Myths about Health Care
1. The uninsured are the very poor. The uninsured are basically three groups, (1) the very poor who aren't aware they qualify for Medicaid, (2) healthy people who can afford health insurance, but gamble they won't need it, (3) working poor who make too much for Medicaid, but whose employer, typically a small business, doesn't offer health insurance. Others include those with pre-existing conditions and changing jobs, who fall through loopholes in the laws designed to protect them.
2. The uninsured don't get health care. People without insurance go to the emergency room, where doctors are required to treat patients without regard to ability to pay (which the rest of us pay for, and is an expensive and inefficient way to deliver health care).
3. Malpractice premiums are high because of high awards in lawsuits. High damage awards by juries in tort lawsuits that make the news are unusual, and are usually reduced on appeal (which doesn't make the headlines). Recent studies have shown that tort reform has not reduced malpractice premiums, and recent high premiums are due to insurance companies trying to recoup investment losses when the premiums were invested.
The premiums are stable during economic booms, and go up after busts so insurance companies can recoup their investment losses. This needs to be kept in perspective - malpractice premiums are less than 1% of total health care costs (although a much larger percentage of doctor's costs). The use of expensive defensive medicine by doctors because of fear of malpractice suits has often been cited, but a more likely explanation for defensive medicine is that the technology is available and patient expectations have risen.
4. Health care shouldn't be rationed. Health care is rationed, and must be to be practical. There can't be a CAT scan for every headache. HMOs ration health care with red tape and waits, such as making patients go to a primary physician first. Other countries do the same through their national health care systems. Insurance companies ration by deciding what procedures are covered.
5. Insurer profits are outrageous/minimal. Critics point to record HMO and health insurance profits in the last few years, combined with much greater than inflation increases in premiums. Insurers like to say their profits are low by pointing to numbers from the 90s and early 2000's when many insurers were losing money. A big reason insurers lose money is due to their investments of premiums, not just the claims they pay out.
6. Drug costs are the problem. Drug costs get lots of media attention, but are only 10% of health care costs (without even counting insurance administrative costs). Although high prices contribute to the problem, addressing this alone is a small part of the solution. They have, however, increased from 5% to 10% of the costs in the last few decades, and will continue to climb, especially with the new Medicare coverage.
7. Regulation favors health care consumers. Actually, the ones with money to lobby congress are the health insurance companies, drug companies, etc. Is it a coincidence that the prescription requirement for drugs often is dropped by the FDA when the patent expires, rather than when the drug has been shown to be safe? [see Direct to Consumer Advertising, Ronald F. White]. Do you really think that insurance companies have been required to cover hair prosthesis at the behest of bald men, or was it lobbying by the likes of HairClub® for Men?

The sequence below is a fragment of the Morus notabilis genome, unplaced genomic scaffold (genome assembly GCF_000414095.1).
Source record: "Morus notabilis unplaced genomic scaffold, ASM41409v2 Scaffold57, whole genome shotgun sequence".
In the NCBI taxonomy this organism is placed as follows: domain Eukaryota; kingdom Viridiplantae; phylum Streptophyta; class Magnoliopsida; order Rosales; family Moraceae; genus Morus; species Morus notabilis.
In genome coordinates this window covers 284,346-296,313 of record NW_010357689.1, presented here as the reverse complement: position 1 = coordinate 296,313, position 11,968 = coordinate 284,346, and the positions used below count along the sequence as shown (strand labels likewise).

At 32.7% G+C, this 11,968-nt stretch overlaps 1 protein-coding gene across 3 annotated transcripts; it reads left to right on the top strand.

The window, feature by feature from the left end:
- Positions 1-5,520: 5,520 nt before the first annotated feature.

8. New patented drugs are better than old generic alternatives. Drug companies have a large profit incentive to promote new, patented drugs more than older, generic drugs which they can't make much money on. The FDA currently only requires comparison to a placebo for new drug tests, not comparison to existing inexpensive drugs. Since much of a drugs development cost is clinical trials, testing just for safety before approval may be just as informative. Comparisons to older drugs could be done after approval.
It has been proposed that the FDA not approve new patented drugs unless a study showed it was measurably better than existing generics. This will drive studies, allowing patients to get the most effective drug, not the most expensive. The FDA currently only requires comparison to a placebo. Drug companies don't want to market generics because there is more money in new drugs, even if they are not as effective. The Consumers Union has recommended that the FDA require comparisons of new drugs against existing drugs, not just placebos. Comments of the Consumers Union before the Food and Drug Administration Science Board, April 15, 2005.
9. US higher infant mortality and lower life expectancy than other countries means worse health care. These are actually partly the same thing, since the higher infant mortality brings down the life expectancy numbers. While the US is good at high tech procedures, they are not as good with low tech, labor intensive pre-natal care that affects infant mortality. Many people without insurance simply don't have it. This is an indictment of a particular area of care, other areas of care appear to be superior to other countries. People come to the US for complex, cutting edge procedures. Many non-health care factors affect life expectancy, such as more gun deaths, which has been estimated to shave 100 days off the US life expectancy, and higher obesity rates.
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